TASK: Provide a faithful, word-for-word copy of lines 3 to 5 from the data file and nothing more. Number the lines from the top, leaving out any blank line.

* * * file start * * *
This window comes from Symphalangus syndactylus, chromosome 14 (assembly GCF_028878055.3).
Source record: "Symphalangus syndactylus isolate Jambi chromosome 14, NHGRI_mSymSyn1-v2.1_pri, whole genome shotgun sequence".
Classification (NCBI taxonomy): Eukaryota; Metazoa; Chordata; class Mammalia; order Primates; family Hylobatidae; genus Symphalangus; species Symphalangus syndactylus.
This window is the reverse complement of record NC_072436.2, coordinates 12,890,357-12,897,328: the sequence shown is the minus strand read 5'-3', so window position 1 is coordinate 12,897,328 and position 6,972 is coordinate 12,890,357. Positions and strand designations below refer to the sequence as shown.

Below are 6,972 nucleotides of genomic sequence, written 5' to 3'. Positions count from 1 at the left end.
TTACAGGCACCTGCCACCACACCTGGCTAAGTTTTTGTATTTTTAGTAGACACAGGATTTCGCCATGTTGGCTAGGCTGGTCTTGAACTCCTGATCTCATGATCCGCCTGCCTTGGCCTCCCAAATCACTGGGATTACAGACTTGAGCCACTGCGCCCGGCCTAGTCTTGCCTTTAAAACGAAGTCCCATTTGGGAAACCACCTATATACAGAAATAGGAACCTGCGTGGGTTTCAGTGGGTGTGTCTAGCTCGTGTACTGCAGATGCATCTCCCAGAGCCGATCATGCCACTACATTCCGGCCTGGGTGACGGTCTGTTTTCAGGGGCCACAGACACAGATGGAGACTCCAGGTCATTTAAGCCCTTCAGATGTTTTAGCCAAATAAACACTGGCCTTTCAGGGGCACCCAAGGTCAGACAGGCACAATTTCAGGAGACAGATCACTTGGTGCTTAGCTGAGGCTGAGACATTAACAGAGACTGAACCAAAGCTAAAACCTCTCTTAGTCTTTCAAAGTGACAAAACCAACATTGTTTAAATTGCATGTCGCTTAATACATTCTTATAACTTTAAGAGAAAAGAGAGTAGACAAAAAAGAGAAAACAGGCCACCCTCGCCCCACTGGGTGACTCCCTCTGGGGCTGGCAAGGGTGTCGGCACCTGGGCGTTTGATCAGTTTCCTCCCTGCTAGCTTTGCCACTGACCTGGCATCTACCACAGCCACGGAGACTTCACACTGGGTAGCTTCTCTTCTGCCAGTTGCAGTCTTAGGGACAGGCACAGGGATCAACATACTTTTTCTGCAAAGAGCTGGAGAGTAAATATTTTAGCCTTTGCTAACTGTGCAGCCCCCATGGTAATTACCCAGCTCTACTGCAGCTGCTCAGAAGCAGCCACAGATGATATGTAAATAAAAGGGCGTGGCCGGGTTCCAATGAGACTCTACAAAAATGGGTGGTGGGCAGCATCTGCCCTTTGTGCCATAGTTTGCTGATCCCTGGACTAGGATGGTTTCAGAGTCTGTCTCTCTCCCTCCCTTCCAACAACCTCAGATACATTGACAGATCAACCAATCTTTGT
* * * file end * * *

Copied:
Classification (NCBI taxonomy): Eukaryota; Metazoa; Chordata; class Mammalia; order Primates; family Hylobatidae; genus Symphalangus; species Symphalangus syndactylus.
This window is the reverse complement of record NC_072436.2, coordinates 12,890,357-12,897,328: the sequence shown is the minus strand read 5'-3', so window position 1 is coordinate 12,897,328 and position 6,972 is coordinate 12,890,357. Positions and strand designations below refer to the sequence as shown.

Below are 6,972 nucleotides of genomic sequence, written 5' to 3'. Positions count from 1 at the left end.